Right before the new year rolled around, Atari hit the nostalgia jackpot with four releases for four different consoles. Atari Flashback Vol. 3 arrived on Xbox One and PlayStation 4; Atari Flashback Classics made its debut on Nintendo Switch; and that same title also came out for PlayStation Vita, albeit only in digital format.
That’s a whole lot of old-school titles to take in, particularly with Classics, which features over 150 titles from the home and arcade Atari lineup. We’re talking favorites like Yars Revenge, Red Baron, Asteroids and countless others.
But Flashback Vol. 3 isn’t too shabby, featuring rare arcade treats like Fire Truck, Football and Baseball, along with several M-Network games that haven’t seen a home release since the 80’s.
So how do these collections fare? Let’s take a look at each one and see what provides the best bang for your buck.
Like the previously released Atari Flashback games, Vol. 3 goes for $20 and offers a slew of arcade and home releases. This one probably has the most rare titles from the company, including the top-down versions of sports games like Football and Baseball. There are also several M-Network games, copied from their original Intellivision releases.
Though there are some hard-to-find gems here, like the arcade version of Canyon Bomber (which is surprisingly fun with two players) and the cool Atari 5200 ports of Millipede and others, there are also a few games that don’t really play that well. Even if you tweak the options, you may find Football to be more frustrating without its original trackball controller.
Plus the M-Network games don’t really live up to the hype, as Astroblast isn’t nearly as fun as Astrosmash was on the Intellivision. They’re curious releases, at best, but probably not something you’ll return to long-term.
Still, the emulation of these games is admirable; there’s online multiplayer for select titles that works like a charm; and the inclusion of digital manuals is a nice touch, compared to real ones that are likely to be damaged quickly.
I recommend the first two Atari Flashback titles over this one, as they have more recognizable titles than this collection does. If you already have those, however, this wouldn’t be a bad game to add to your growing retro library. Try it out first if you can.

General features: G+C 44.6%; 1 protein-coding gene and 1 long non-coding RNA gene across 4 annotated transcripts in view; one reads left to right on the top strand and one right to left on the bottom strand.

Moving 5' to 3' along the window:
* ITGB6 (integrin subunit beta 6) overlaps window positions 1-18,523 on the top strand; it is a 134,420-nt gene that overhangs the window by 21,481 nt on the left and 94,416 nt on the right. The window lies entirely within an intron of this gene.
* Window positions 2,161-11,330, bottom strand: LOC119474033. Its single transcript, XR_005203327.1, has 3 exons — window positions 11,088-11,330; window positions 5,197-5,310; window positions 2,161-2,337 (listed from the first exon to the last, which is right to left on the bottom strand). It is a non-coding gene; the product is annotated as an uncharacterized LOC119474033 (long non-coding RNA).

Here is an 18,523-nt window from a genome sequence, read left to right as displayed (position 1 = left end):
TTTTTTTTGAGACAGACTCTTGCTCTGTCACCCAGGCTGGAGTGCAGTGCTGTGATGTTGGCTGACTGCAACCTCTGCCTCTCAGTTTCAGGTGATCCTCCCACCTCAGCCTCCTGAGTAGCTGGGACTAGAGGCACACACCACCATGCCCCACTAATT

Verdict: Somewhat worth buying, but try first if possible.
It’s funny how Atari Flashback Classics for Vita didn’t get that much fanfare before its release, because it’s probably the most valuable of the three releases. You get 150 titles and a variety of options for the low price of $19.99, which is pretty unbeatable. That said, the emulation on some of the titles is a bit questionable.
There are some games that run like a charm, such as Red Baron and Asteroids, which look terrific on Sony’s small little screen. However, others, like Tempest, are problematic, as the emulation runs veryyyy slow. And that’s weird, because the previously released TxK runs like clockwork and it has a similar visual style.
The game also has various control options to play around with, along with online multiplayer for select titles and leaderboards. That said, don’t expect much competition. I’m currently sitting in the top spot for Red Baron in the World rankings and I barely got past stage ten.
Despite its imperfect emulation in some cases and a few games you’ll probably never touch, Atari Flashback Classics is a worth addition to your Vita library, especially if you’re all about those old-school classics. Besides, there’s not many other new releases coming to the system, so you might as well enjoy this one.
Verdict: Worth it for Vita owners looking for retro favorites.
Finally, we have this collection, which is built similarly to the Vita version, but going for $39.99. Some people will see that as a rip-off, but this is actually the most definitive release of the three, and here’s why.
Classics features over 150 titles to choose from, spread across the Atari 2600, 5200, M-Network and arcade games, and they’re all emulated wonderfully, with barely a hitch. Even Tempest runs well. And that’s between both playing on a big-screen TV and through handheld play. It’s the best of both worlds.
It too has online play and leaderboards (these are much more stacked than Vita), and works smoothly with most games. That really depends on Nintendo Switch Online’s network, but the connections we made were pretty solid.
While there’s something to be said about its price (was $30 out of the question?), Atari Flashback Classics is yet another great retro collection for Switch owners. Whether you buy it physically or digitally, you’ll find that it has hours of fun inside. And you don’t even have to worry about hooking up an old Atari 2600!0comments
Verdict: Worth it for old-school fans that own a Nintendo Switch.
(Disclaimer: Atari provided materials for this overview.)